Optimized human cell products for research
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Glycogen Storage Disease Hepatocytes

DefiniGEN Glycogen Storage Disease Modelled Human Hepatocytes

DefiniGEN’s GSD1a human hepatocytes effectively model glycogen storage disease type1a the most common of the glycogen storage diseases. This genetic disease results from a deficiency in the glucose-6-phosphatase (G6P) enzyme which impairs the ability of the liver to produce free glucose from glycogen and from gluconeogenesis. GSD1a human hepatocytes are derived from patients with mutations at the G6P gene positions G22R and Q3477 and these cell products display the disease phenotype in combination with general hepatocyte functions very similar to human primary hepatocytes. Phenotypic analysis of the cells using periodic acid/diastase staining has demonstrated that the cell hyper accumulate glycogen as the glucose-6-phosphatase enzyme is not functional. These cell products can offer disease modelling and drug discovery researchers unprecedented tool for elucidating the underlying mechanisms of this and similar lysosomal storage diseases.

Product Specification

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Cell number:
Typically 3-6 million cells per vial
Glycogen storage disease type 1a
Disease Modelling and Drug Discovery

Disease Circuit Verification

GSD1a DNA Sequencing Chromatogram

Figure 1. DNA sequencing chromatogram illustrating the two heterozygous mutations found in Def-HEP GSD1a.

Detection Of Glycogen Storage via PAS Staining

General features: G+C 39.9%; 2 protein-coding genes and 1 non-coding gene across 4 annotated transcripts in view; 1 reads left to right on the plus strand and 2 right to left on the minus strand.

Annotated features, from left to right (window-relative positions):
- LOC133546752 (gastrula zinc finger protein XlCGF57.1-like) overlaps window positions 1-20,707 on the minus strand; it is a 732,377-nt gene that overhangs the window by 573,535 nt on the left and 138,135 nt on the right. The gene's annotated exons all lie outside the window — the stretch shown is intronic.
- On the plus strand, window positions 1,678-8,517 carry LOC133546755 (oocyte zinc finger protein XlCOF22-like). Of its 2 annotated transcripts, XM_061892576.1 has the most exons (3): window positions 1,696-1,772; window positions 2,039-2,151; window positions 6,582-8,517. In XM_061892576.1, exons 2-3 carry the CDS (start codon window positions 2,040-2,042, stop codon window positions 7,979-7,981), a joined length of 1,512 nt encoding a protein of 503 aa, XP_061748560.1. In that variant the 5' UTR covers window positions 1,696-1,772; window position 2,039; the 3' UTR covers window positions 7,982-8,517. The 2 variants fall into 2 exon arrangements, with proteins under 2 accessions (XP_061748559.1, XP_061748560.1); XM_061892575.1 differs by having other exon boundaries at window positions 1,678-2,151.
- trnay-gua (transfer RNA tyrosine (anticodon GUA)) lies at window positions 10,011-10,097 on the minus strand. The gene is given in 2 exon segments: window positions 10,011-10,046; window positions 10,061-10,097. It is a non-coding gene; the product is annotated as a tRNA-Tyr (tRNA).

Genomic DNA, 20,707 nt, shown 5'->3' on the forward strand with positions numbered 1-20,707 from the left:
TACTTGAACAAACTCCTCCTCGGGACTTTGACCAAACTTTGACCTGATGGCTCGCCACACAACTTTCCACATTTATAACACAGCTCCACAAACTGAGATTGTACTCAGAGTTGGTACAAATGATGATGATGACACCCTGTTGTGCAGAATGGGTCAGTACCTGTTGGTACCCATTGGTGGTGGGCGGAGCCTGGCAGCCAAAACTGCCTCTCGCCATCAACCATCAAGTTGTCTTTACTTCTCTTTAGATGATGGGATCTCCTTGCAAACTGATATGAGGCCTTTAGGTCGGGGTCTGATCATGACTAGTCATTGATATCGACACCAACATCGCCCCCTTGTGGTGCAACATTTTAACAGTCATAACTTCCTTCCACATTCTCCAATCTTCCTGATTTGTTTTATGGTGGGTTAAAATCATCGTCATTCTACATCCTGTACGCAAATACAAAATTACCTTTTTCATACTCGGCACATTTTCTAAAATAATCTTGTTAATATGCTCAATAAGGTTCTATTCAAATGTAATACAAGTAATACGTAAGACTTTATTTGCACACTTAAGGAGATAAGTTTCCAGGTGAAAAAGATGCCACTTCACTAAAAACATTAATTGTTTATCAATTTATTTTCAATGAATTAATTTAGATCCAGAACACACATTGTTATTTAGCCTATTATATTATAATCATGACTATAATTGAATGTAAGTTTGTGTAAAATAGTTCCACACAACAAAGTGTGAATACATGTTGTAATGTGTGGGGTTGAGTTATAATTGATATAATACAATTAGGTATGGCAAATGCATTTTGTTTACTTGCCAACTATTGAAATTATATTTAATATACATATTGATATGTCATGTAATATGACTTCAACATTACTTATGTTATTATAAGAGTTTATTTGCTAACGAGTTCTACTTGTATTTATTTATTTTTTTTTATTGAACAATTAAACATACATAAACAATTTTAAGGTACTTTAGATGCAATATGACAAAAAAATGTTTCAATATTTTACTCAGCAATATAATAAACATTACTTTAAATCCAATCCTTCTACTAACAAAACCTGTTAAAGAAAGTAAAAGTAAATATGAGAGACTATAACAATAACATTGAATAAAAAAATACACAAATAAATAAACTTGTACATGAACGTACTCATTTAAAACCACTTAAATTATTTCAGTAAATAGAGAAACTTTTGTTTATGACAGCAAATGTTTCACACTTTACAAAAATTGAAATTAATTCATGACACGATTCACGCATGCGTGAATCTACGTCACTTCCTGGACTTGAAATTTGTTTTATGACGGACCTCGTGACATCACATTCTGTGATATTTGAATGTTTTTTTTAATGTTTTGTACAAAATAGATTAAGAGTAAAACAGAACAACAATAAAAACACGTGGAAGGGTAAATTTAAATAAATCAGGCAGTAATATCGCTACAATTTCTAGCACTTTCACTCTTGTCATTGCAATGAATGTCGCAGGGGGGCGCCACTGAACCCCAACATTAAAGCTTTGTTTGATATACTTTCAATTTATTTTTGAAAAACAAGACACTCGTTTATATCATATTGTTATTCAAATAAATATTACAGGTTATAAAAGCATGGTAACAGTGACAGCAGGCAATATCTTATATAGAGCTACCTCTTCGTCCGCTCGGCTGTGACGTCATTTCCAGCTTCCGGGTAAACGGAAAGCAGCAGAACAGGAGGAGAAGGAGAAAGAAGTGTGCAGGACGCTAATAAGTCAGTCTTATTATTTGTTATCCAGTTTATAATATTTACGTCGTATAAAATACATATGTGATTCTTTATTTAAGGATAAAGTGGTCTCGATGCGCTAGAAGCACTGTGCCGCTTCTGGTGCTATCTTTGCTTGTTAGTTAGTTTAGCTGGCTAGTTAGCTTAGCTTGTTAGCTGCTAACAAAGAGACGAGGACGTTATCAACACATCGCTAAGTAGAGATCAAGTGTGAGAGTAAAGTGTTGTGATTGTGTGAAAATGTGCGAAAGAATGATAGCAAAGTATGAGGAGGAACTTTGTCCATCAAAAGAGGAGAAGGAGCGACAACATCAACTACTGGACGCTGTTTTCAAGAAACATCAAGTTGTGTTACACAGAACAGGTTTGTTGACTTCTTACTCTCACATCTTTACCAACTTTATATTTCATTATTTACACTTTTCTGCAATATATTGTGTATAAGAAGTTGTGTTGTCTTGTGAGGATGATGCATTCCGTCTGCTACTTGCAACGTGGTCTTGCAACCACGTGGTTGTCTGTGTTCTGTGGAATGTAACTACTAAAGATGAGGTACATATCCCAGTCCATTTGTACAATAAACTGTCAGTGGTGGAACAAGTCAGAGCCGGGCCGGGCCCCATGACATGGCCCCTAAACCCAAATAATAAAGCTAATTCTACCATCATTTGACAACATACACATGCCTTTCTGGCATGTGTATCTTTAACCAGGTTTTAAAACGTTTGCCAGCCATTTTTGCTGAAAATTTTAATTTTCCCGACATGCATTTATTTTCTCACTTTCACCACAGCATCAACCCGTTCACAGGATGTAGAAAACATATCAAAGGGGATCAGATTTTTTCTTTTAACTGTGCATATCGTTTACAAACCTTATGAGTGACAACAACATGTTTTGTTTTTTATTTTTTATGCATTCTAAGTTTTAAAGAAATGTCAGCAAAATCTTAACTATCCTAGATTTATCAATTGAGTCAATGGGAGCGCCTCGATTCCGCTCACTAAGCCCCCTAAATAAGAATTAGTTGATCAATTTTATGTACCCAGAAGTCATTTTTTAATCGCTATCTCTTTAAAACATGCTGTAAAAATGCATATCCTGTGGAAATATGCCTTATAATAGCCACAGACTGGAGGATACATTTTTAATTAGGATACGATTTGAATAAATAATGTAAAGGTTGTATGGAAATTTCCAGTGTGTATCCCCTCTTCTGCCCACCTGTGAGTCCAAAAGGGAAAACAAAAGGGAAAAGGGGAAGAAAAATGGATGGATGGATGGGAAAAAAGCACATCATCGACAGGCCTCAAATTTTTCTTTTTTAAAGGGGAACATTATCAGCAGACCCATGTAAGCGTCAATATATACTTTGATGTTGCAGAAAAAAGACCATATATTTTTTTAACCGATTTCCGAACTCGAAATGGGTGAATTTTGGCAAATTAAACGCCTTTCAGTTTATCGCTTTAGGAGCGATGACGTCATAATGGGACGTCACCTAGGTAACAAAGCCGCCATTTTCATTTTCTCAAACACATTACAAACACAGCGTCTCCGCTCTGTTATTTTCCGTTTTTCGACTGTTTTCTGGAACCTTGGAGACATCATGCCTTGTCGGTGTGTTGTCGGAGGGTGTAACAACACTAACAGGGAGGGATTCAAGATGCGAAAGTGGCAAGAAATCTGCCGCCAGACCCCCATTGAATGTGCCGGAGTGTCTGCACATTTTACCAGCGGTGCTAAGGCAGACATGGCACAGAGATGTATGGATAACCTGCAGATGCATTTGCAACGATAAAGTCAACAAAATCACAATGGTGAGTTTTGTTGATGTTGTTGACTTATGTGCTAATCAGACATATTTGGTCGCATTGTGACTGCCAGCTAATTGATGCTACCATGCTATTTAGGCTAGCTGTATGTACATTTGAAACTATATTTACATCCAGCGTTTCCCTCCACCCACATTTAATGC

Period acid-Schiff (PAS) staining revealed Def-HEP GSD1a hepatocytes accumulated substantially greater amounts of intracellular glycogen compared with iPSC derived hepatocytes from control subjects n=3 (Figure 2a); BODIPY staining showed excessive production of intracellular lipid in Def-HEP GSD1a hepatocytes (Figure 2b); and Def-HEP GSD1a hepatocytes secrete more lactate compared with iPSC derived hepatocytes from control subjects, as assessed by ELISA analysis of a 24-hour collection of cell culture medium. Error bars denote SEM. N=3 (Figure 2c).

PAS Staining

Figure 2. a) Period acid-Schiff (PAS) staining revealed Def-HEP GSDIa hepatocytes accumulated substantially greater amounts of intracellular glycogen than did those of controls (Figure 2a) and showed excessive production of lipid (Figure 2b) and lactic acid (Figure 2c) confirming the cellular disease phenotype.(Courtesy; Rashid et. al 2010). 


PAS Staining


PAS Staining

Figure 3. PAS/Diastase staining of cryopreserved Def-HEP GSD1a. Magnification level: x400. (A) PAS/Diastase staining showing breakdown of accumulated glycogen in the cells. (B) PAS staining showing accumulation of glycogen in the cells.


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